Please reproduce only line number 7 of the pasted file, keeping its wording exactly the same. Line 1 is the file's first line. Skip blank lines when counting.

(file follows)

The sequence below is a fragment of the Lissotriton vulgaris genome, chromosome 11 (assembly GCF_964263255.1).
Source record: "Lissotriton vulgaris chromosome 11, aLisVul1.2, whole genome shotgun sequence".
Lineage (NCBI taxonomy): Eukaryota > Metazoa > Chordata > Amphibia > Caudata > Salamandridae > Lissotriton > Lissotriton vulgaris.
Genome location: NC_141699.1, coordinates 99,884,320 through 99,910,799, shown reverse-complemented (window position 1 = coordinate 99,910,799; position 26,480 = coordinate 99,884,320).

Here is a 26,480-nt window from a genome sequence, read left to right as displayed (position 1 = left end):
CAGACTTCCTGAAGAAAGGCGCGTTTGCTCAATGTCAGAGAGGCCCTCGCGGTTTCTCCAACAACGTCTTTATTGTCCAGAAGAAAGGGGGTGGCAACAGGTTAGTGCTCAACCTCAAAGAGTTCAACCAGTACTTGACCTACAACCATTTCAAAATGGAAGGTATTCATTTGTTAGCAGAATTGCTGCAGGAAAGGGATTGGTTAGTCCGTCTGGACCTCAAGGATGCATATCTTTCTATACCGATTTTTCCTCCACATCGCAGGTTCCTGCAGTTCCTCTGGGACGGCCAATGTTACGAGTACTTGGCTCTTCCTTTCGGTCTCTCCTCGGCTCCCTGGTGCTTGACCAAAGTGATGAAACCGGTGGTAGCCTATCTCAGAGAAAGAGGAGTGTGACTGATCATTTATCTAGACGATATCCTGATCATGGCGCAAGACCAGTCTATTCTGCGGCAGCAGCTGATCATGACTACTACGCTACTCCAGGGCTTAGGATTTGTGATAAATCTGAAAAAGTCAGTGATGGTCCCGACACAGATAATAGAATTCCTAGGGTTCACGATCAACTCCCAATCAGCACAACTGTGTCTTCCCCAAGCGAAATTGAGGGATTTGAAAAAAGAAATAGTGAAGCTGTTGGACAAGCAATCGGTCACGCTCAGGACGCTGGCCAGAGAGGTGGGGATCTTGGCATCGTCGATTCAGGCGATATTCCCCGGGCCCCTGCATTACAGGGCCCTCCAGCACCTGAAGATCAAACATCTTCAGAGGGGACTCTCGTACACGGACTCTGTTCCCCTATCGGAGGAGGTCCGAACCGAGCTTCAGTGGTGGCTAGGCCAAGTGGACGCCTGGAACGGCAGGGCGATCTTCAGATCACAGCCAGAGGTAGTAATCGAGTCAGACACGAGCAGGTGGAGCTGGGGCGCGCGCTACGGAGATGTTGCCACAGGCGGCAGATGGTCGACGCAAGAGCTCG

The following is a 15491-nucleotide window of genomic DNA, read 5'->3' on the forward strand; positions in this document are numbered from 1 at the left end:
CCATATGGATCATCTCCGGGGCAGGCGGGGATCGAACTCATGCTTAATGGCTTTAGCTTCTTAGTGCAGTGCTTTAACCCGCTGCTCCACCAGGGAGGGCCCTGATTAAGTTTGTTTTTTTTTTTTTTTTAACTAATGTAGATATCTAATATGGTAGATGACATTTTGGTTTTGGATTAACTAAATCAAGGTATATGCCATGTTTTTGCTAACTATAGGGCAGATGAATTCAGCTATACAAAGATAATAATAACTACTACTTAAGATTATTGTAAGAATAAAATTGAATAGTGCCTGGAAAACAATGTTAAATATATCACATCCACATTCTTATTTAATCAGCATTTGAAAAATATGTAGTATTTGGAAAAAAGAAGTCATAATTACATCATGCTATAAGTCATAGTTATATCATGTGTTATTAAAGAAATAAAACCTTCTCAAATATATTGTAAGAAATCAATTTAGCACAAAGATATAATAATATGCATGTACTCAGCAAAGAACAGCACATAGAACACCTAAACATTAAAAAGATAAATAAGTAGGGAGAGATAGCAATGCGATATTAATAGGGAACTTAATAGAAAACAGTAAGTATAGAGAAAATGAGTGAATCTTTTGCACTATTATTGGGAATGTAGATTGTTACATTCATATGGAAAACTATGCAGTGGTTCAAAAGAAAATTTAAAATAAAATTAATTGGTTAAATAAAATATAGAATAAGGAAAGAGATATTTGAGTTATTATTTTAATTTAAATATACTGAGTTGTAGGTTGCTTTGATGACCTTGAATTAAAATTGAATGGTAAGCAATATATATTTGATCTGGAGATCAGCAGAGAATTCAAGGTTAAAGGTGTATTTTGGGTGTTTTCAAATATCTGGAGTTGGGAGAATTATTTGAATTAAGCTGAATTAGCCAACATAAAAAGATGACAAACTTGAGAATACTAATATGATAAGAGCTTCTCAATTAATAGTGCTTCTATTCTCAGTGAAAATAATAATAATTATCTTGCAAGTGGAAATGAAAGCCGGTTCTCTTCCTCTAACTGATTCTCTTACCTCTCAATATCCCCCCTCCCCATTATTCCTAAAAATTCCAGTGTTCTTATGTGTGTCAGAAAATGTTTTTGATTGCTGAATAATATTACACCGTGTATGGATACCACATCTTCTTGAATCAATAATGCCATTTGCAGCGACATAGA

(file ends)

The following is a 15491-nucleotide window of genomic DNA, read 5'->3' on the forward strand; positions in this document are numbered from 1 at the left end: